Saturday, December 15, 2007

99 Coconut Fiber Pellets On The Wall

My Coconut Fiber Pellets arrived this week! Let me just go ahead and tell you that I totally messed up the reference to these things in previous posts. I think I called them "Cocoa Cocoa Hull Pellets" What the hell is that? I think I was thinking of cocoa cocoa mulch? Maybe? Hell I don't know. Anyway, I'll be using these to start my seeds indoors in a little while if I can figure out how to use them. I think I need to do something with them and water but I don't exactly know what, yet. I believe only one seed goes in each one and I'm hoping that I'll be able to start one seed in these, then transfer them to a larger container without having to re-pot the seedlings. This appeals to my inner lazy gardener ;)


These came from a great company in California called Peaceful Valley. They have all sorts of great things for the organic gardener. According to Peaceful Valley, and the blogger who first turned me on to these, they are sustainable and environmentally friendly (though having these shipped all the way from California to Illinois is not environmentally friendly.) Apparently using Peat is bad news. I can't remember exactly why and I also can't find the blog of said person who turned me on to these. It's something about creating an edible landscape and its about a couple who moved from the big city in California to a farm where they are trying to grow their own food. Anybody???



So that's that!

5 comments:

  1. Sounds like Farm Girl Fare

    http://foodiefarmgirl.blogspot.com

    BTW...if you want to learn about peat use in the US you can read or listen to one of my old podcast episodes on the topic. It's not as bad as everyone says. Just use in moderation and for the right reasons.

    ReplyDelete
  2. I use these for seed starting, Gina. You'll add warm water to them and they'll swell so you have a seed starting medium. However, I put mine in peat pots. Then of course, you can just plop those right into the ground when they're ready. You'll need to put these in something, whether it's newspaper pots, peat pots, or in plastic trays, because they'll fall apart if they don't have something to contain them.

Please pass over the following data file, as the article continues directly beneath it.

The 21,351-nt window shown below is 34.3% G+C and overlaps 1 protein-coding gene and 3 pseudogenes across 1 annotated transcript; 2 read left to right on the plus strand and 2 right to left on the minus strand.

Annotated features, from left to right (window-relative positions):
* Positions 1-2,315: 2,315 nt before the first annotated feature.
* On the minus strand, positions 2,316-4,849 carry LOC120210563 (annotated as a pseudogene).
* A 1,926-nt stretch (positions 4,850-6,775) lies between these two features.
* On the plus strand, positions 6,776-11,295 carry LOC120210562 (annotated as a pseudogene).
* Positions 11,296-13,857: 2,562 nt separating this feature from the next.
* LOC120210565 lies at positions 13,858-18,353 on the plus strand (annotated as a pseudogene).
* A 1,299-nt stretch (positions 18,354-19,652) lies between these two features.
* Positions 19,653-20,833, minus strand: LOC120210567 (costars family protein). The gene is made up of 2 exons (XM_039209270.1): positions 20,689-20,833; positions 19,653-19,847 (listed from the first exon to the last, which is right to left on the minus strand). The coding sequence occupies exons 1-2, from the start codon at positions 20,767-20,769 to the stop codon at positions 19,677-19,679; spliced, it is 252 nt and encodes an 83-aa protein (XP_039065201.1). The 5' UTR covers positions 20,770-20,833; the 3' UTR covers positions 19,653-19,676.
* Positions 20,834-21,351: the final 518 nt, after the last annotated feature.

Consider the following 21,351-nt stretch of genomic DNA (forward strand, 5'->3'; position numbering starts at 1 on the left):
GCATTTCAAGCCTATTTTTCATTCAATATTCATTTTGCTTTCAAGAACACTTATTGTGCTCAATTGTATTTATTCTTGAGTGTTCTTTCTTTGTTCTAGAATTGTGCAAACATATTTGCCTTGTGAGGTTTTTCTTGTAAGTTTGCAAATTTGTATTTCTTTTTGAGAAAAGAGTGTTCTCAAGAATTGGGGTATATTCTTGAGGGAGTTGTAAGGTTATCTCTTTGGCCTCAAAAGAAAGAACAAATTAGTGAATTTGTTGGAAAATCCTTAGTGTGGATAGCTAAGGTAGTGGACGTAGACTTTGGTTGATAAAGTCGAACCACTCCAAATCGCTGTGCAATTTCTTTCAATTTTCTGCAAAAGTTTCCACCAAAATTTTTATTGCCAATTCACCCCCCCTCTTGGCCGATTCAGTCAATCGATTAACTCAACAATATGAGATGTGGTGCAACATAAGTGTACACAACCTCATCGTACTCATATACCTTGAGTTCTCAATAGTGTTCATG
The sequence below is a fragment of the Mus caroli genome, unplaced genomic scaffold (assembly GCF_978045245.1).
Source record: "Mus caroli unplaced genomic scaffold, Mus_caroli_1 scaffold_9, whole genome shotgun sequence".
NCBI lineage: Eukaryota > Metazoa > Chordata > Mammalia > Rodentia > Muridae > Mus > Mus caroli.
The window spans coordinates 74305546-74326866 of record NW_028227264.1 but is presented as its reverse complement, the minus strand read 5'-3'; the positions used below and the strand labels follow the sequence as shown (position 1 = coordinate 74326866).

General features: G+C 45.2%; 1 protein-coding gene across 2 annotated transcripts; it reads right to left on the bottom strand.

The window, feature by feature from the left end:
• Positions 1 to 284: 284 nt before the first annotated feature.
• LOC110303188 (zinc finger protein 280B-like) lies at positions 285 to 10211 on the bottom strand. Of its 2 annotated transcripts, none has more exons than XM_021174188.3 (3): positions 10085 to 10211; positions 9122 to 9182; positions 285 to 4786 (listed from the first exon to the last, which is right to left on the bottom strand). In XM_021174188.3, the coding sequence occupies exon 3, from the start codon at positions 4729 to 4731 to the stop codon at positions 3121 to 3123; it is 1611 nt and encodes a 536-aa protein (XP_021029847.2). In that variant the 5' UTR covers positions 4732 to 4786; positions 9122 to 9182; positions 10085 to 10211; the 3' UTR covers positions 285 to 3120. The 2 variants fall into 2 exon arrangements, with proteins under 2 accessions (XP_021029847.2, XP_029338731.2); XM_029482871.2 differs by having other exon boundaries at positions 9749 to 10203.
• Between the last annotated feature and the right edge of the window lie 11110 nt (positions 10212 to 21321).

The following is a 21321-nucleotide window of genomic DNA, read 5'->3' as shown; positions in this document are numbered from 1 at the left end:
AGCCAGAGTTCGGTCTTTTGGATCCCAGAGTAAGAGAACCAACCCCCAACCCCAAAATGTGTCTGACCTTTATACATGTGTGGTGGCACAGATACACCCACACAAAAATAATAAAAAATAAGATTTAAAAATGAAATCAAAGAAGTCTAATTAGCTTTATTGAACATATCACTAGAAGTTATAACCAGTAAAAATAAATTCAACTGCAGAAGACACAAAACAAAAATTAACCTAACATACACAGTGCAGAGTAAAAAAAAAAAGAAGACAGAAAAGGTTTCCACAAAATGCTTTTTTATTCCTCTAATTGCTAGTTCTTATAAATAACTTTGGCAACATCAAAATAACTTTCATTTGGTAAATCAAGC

ReplyDelete
  3. Hi Gina,

    I personally don't like using Coco coir because I end up with little flies everywhere. If you're going to start seeds I'd suggest using regular potting mix because this stuff is hard to moisten if you let it dry out completely.

    But the next time you want to order this instead take a trip to PetCo where you can buy it in a large brick for a few bucks. You just soak it in warm water and it expands and become usable. They sell the bricks for substrate for vivariums.

    I took all of my coco pellets that came with my Amaryllis kits last year and added it to my large planters. I had to many that I only needed one bag of potting soil for the large pots.

    ReplyDelete
  4. Hey Gina,

    I love love love love love Peaceful Valley Farm Supply, and probably get nearly 90% of my things from them now - their selection is beyond amazing. Plus they're only about an hour up the road from me. The folks there are so nice too! Great choice!

    ReplyDelete
  5. Hi,

    they work great but coir likes to retain sodium so remember to flush your pots once in a while.

    Coco Coir is different to Peat pellets as it is inert, you get flies with peat, not with coco.

    ReplyDelete